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Traveling to Cuba: What You Need to Know

Photo by Yuting Gao from Pexels

Over the last handful of years, the U.S.-Cuba travel policy changed then changed again, creating confusion. The Obama Administration eased travel and trade restrictions, allowing Americans to more freely travel from the states to the Caribbean island nation for the first time in 53 years. Within months, Americans and U.S. companies ramped up travel and business with Cuba and each country opened an embassy in the other’s capital. However, the policy would again change in 2017, as President Trump reinstituted restrictions. The question remains: can you travel to Cuba? Here’s what you need to know:


For decades, the only way Americans could travel to Cuba was through other countries. However, beginning in 1999, the U.S. government allowed people-to-people (P2P) licenses, which allowed Americans to travel to Cuba for educational or religious reasons. By 2003, the Bush Administration ended the program.

P2P made a comeback in 2011 as President Obama restarted the program. U.S. citizens could now travel to Cuba, provided they went with a licensed operator. At the beginning of 2016, the program was broadened in scope, according to The New York Times, to allow travel under 12 categories, including: “family visits; support for the Cuban people; educational, religious or journalistic activities; humanitarian projects; professional research and professional meetings; activities of private foundations, research or educational institutes; public performances, clinics, workshops, athletic and other competitions, and exhibitions; official business of the United States government, foreign governments and certain intergovernmental organizations; exportation, importation or transmission of information or informational materials; and certain authorized export transactions.”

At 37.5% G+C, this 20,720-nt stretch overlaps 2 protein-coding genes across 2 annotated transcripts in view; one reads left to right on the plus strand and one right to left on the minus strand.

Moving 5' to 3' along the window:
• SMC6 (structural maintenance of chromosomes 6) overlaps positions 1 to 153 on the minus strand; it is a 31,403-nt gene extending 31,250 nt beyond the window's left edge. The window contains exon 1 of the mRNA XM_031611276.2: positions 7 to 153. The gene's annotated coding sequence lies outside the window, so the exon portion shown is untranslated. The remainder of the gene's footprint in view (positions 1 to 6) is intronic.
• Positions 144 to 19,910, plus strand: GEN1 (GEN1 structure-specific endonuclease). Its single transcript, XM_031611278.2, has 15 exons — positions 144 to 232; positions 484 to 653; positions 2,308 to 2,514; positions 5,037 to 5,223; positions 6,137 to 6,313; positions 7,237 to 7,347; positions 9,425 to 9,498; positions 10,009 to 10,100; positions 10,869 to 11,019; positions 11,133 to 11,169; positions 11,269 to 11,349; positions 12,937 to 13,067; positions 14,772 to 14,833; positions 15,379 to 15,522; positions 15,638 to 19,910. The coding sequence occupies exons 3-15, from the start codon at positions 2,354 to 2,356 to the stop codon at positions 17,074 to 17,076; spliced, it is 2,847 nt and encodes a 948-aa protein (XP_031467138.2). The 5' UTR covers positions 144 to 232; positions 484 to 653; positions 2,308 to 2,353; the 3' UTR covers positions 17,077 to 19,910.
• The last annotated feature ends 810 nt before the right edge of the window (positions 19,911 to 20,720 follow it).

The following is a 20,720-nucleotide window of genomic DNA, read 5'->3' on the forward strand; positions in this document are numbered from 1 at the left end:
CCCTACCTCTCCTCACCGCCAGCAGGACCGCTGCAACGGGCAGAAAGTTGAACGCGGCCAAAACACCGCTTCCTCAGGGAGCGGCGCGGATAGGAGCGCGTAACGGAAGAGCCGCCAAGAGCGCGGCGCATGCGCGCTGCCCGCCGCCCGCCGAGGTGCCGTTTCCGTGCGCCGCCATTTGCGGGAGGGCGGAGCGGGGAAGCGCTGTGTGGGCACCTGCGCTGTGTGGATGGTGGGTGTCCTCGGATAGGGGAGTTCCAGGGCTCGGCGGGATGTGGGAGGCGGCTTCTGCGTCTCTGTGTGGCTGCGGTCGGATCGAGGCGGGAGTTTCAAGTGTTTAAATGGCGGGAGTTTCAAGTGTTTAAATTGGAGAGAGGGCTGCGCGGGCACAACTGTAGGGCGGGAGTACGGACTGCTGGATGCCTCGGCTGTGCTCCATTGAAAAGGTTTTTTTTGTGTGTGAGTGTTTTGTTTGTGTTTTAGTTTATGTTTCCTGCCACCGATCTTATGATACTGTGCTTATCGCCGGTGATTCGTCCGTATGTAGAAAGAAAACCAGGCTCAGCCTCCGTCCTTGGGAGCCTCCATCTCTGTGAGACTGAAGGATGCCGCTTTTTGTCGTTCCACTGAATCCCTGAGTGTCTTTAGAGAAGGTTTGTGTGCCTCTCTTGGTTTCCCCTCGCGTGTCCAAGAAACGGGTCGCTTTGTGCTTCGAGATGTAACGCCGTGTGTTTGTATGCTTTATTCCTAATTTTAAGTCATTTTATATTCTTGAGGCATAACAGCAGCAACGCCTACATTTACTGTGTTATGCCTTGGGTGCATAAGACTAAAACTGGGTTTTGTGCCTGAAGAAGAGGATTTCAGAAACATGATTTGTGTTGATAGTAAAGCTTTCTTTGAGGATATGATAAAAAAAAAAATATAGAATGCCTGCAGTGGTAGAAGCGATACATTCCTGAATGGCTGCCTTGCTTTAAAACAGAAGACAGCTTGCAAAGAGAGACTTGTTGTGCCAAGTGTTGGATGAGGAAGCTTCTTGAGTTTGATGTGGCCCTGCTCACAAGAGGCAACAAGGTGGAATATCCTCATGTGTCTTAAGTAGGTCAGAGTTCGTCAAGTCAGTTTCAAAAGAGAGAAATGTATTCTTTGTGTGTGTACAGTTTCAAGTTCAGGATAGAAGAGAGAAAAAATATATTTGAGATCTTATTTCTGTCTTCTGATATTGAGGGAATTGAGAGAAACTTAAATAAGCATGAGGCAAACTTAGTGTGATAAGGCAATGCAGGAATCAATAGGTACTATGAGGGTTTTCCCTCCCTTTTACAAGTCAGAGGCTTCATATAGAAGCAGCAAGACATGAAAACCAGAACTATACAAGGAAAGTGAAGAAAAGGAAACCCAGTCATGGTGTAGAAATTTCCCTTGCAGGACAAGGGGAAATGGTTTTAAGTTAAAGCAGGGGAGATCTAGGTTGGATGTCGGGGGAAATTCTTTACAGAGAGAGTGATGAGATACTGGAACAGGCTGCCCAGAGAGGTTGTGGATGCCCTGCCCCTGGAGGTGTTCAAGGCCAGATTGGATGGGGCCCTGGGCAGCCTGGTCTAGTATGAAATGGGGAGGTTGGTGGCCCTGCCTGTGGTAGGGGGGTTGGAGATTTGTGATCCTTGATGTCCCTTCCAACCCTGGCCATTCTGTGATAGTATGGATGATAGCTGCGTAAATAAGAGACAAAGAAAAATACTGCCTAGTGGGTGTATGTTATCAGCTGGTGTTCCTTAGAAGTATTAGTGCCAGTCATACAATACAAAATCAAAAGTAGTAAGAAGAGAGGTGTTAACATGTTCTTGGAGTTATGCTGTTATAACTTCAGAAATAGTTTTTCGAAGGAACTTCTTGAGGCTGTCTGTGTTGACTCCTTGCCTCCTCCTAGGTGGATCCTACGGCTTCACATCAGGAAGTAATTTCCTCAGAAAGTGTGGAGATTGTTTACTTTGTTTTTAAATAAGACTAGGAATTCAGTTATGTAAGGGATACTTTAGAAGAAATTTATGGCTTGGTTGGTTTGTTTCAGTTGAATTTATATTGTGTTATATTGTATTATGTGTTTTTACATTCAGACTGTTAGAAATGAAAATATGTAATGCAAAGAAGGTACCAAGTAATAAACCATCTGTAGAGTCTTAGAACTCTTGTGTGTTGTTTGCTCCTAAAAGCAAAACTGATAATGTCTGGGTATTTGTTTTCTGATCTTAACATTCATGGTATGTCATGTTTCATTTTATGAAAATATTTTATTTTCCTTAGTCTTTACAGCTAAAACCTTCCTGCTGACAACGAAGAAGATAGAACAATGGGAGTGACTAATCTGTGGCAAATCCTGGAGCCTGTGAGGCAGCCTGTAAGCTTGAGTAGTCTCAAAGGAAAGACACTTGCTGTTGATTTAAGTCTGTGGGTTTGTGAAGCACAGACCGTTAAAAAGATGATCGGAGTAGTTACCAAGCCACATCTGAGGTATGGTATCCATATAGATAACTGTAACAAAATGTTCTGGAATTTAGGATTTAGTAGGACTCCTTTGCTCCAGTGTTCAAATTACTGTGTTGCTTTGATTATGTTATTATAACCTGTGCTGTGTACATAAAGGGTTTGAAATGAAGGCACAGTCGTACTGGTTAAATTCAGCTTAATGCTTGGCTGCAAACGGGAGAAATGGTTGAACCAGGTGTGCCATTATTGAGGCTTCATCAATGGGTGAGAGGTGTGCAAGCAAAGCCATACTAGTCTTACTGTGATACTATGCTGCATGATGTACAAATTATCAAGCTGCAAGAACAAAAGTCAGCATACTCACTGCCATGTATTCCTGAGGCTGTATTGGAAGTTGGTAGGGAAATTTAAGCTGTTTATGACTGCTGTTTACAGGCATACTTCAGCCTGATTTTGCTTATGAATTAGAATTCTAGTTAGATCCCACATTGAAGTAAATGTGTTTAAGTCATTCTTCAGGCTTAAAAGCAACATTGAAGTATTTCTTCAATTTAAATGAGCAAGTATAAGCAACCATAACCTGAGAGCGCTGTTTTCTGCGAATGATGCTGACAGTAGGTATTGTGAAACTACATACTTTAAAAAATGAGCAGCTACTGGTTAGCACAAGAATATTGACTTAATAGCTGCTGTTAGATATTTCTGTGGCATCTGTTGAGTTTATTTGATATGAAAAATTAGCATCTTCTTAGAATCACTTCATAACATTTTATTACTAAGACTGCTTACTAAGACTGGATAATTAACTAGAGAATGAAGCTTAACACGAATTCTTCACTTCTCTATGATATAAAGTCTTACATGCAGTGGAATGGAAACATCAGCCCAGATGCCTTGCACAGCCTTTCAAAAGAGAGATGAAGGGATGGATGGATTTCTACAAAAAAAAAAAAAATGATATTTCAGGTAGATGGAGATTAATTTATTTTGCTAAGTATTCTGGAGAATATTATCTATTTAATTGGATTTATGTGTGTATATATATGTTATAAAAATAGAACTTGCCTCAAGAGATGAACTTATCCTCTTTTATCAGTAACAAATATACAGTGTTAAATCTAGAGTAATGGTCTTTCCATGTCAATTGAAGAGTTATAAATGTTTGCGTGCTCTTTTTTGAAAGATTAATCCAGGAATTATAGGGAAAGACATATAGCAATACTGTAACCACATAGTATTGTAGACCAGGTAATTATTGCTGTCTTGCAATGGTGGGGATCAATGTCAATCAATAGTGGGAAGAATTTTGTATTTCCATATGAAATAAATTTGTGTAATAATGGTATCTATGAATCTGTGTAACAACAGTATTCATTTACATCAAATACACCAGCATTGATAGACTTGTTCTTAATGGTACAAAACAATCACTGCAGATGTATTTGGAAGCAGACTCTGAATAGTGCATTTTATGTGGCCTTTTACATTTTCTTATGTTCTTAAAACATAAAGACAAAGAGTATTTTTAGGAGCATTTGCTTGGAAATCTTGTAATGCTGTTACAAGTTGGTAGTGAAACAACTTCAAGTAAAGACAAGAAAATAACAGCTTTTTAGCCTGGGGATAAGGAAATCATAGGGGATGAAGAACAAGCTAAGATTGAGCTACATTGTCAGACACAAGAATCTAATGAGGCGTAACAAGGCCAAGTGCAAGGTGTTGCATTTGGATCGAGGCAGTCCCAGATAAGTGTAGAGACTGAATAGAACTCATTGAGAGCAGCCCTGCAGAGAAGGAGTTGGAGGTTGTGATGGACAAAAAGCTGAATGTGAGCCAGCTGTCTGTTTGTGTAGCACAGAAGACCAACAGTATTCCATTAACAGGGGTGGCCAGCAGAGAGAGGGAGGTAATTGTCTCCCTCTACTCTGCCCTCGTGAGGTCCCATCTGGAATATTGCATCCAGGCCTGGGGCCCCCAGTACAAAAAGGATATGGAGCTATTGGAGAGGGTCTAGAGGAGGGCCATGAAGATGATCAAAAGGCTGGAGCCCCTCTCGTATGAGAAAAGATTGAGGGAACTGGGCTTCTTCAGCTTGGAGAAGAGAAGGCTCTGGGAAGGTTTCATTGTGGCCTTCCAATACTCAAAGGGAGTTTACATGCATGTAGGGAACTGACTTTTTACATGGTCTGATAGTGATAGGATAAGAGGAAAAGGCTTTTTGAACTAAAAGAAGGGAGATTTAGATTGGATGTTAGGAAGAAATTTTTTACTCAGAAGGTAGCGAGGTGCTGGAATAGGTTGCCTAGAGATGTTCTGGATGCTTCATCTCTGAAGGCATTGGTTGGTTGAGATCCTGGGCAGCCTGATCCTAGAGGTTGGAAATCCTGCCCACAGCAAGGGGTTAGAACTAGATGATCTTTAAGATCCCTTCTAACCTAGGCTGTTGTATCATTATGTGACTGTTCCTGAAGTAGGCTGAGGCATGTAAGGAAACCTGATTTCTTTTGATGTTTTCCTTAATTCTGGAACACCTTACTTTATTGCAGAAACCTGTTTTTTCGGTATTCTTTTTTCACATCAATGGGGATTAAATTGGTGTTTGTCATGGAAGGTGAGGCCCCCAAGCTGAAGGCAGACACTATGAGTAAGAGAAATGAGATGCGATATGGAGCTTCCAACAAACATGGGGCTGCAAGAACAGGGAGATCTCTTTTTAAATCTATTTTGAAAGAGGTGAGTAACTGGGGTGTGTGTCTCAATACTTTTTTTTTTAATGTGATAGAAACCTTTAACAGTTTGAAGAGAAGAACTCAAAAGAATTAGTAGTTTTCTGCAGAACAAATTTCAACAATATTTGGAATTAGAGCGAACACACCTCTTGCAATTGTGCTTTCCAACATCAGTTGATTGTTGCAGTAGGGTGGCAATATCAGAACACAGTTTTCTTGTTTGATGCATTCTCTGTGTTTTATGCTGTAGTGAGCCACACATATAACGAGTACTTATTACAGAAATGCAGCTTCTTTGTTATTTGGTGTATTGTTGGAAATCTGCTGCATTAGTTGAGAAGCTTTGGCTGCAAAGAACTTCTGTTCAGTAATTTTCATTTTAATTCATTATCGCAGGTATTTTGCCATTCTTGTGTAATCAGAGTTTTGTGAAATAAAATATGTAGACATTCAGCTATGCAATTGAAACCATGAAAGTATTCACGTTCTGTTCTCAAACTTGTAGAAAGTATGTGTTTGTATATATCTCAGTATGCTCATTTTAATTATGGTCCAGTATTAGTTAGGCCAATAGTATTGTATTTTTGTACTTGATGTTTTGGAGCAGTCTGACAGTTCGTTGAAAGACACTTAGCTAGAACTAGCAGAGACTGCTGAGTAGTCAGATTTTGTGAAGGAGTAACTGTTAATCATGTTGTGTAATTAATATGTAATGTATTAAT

The travel process was simple: you would book a flight or cruise, apply for a tourist card, which acted as a visa, and be on your way. 

President Trump effectively ended the P2P program in 2017 with one exception. Americans can still visit, but only in an educational capacity. You cannot patron any Cuban government-owned hotels or businesses. The workaround is that travellers have been booking more Airbnb stays and accommodations at guesthouses.

Cuba tour directors, Ridlon and Carin Kiphart, known as The Adventure Couple, say the irony is that this creates a more meaningful travel experience. “It’s better to stay in private homes,” says Ridlon Kiphart, “and eat at paladars, privately owned restaurants. Then you are fulfilling the letter of the law and doing what you’re there to do, putting money in the pockets of private citizens, not the government. It’s actually great in a way, because when you stay in private homes, you get to meet the people, hang out and talk, have breakfast with them.”


The new restrictions took effect in June of 2019 and permit any travelers who already paid for a trip to still go on it. There are exceptions that are creating more confusion. Cruise lines like Carnival are not allowing a grandfathering policy and Cruise Lines International Association announced that its cruise line members were forced to eliminate all Cuba destinations, effective immediately, impacting 800,000 passenger bookings. 

Travel to Cuba if you can, but understand the current policy and limitations before booking your trip. 


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